The Phantom Killer
On February 22, 1946, 24-year-old Jimmy Hollis and 19-year old Mary Jeanne Larey were out on a date on a remote piece of land outside the city limits of Texarkana, Texas. At the time, this was undeveloped land and was known as "Lovers Lane" by the teenage population. As the two sat in their car, a man approached them wearing a white hood over his head with two holes cut out for his eyes. In one hand he held a flashlight and in the other, a gun. He ordered the two out of the car and they quickly complied. Standing outside the car, the man ordered Hollis to drop his pants or he would shoot. As the boy complied, he was forcefully struck twice on the head, hard enough to crack his skull and render him unconscious.
The man then turned his attention to Larey, who initially thought Hollis had been shot because the sound of the blows had been so loud. In shock from what she saw, she was struck by something, but managed to get back on her feet. At this point, the stranger told her to run. She did and could hear the sounds of blows as the man began kicking and beating a helpless Hollis. Suddenly she was overtaken and knocked to the ground, where the man began to sexually abuse her with the barrel of his pistol. Just as suddenly as it started, the abuse stopped and the man got up and left her lying in the road. She found out later that Hollis had somehow managed to get to his feet and went to the road where he stopped a car. Spooked by the headlights, the man had apparently fled. Larey was treated at the hospital for her wounds and released, but Hollis remained hospitalized for months with a fractured skull.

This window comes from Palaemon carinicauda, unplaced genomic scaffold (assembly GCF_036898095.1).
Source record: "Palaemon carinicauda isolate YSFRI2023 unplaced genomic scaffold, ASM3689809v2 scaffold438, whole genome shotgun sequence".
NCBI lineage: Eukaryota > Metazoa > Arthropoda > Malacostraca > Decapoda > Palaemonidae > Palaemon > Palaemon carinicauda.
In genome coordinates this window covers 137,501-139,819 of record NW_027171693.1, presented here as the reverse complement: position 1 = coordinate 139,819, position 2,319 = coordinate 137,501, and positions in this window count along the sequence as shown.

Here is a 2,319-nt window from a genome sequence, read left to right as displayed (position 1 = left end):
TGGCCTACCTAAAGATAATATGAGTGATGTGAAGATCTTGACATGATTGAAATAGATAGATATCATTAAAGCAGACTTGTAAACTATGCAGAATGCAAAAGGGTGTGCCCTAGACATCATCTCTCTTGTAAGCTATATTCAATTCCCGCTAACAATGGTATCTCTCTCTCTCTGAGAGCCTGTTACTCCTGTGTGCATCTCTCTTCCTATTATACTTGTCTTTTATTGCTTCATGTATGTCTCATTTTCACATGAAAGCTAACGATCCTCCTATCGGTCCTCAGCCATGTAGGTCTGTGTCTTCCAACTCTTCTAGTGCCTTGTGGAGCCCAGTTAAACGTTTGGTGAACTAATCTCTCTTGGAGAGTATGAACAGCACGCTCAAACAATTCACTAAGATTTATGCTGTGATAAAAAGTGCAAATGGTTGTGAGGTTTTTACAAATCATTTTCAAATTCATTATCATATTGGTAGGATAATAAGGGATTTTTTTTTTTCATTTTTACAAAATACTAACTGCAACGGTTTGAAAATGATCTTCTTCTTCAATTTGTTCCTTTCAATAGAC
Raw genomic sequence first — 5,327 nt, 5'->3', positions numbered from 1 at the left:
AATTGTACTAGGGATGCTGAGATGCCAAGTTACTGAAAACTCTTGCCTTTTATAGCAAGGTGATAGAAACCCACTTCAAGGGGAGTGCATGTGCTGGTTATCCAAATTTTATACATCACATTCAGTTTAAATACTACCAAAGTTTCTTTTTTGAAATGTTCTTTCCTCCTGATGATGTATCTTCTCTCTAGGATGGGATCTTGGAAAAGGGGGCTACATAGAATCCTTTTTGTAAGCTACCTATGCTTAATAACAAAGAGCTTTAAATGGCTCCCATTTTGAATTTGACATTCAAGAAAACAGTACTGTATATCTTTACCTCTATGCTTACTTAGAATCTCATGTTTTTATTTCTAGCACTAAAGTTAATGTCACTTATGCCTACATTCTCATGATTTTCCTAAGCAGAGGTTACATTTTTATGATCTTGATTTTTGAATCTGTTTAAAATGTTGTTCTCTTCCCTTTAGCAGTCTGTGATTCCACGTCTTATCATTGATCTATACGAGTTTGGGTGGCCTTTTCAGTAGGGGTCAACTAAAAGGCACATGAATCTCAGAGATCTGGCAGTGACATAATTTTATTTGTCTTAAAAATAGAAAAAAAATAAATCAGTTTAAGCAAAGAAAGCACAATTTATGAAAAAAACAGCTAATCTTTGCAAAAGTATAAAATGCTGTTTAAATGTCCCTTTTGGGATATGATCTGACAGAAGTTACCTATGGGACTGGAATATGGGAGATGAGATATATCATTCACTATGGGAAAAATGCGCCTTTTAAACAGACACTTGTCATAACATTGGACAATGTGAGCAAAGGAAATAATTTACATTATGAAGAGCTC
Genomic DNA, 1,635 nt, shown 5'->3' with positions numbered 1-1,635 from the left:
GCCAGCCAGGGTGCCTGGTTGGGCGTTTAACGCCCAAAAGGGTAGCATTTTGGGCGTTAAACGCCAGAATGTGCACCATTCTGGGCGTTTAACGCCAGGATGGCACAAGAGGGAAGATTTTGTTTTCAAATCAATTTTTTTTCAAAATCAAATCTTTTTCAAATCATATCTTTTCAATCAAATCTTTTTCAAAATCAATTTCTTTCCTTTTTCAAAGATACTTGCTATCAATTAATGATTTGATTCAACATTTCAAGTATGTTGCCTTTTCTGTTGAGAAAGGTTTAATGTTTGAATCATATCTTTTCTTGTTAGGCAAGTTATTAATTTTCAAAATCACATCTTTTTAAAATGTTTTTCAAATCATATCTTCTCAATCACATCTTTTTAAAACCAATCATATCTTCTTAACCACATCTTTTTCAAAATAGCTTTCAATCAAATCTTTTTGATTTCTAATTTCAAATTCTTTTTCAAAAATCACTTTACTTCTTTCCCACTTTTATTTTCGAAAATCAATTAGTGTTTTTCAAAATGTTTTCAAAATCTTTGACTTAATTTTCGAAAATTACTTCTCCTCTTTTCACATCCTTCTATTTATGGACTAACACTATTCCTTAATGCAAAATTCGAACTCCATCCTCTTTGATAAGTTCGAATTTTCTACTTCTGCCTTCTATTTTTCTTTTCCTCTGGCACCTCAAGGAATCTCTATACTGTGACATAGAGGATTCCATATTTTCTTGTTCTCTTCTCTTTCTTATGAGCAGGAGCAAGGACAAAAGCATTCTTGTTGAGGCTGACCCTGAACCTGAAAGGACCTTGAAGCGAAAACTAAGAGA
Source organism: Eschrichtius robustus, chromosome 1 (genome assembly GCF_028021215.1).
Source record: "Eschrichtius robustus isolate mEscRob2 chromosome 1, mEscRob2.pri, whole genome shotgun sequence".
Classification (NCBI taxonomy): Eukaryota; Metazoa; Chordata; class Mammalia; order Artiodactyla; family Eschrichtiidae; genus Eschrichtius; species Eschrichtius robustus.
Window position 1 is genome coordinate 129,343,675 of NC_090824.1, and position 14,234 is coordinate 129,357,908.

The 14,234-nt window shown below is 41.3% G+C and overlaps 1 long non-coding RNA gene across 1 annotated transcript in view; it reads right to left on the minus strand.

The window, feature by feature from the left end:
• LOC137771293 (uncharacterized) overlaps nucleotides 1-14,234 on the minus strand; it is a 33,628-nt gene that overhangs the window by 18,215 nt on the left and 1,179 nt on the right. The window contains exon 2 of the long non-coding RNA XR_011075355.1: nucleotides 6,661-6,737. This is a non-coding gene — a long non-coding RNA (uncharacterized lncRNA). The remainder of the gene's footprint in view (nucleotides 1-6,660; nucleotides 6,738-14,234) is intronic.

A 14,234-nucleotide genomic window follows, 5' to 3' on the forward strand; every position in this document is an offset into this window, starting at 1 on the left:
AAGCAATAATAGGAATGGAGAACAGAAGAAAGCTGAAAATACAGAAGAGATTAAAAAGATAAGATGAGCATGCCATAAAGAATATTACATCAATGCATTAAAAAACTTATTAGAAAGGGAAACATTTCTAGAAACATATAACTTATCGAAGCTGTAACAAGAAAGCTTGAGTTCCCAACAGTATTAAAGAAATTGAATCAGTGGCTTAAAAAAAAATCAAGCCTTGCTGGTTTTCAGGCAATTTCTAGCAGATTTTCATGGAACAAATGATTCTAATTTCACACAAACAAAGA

Only the Beginning
They had no way of knowing it at the time, but Hollis and Larey were the first victims of The Phantom Killer and two of the lucky few that would survive. His crime spree would last from February to May of 1946 and would end with five people dead. The city of Texarkana lived in fear with what the national media would dub the "The Texarkana Moonlight Murders." In 1976, local filmmaker Charles B. Pierce would use the crimes as a basis for the film, The Town That Dreaded Sundown. Like his first film, The Legend of Boggy Creek, the movie would be shot in a pseudo-documentary style that featured narration and re-enactments of the crimes. No one would ever be arrested for the murders and they are still listed as unsolved to date.
The Location Today
The old dirt road called Lovers Lane and the surrounding territory would be developed at a later date. These days, the parking lot of Texarkana's Central Mall is considered to be near or at the location where the crime took place.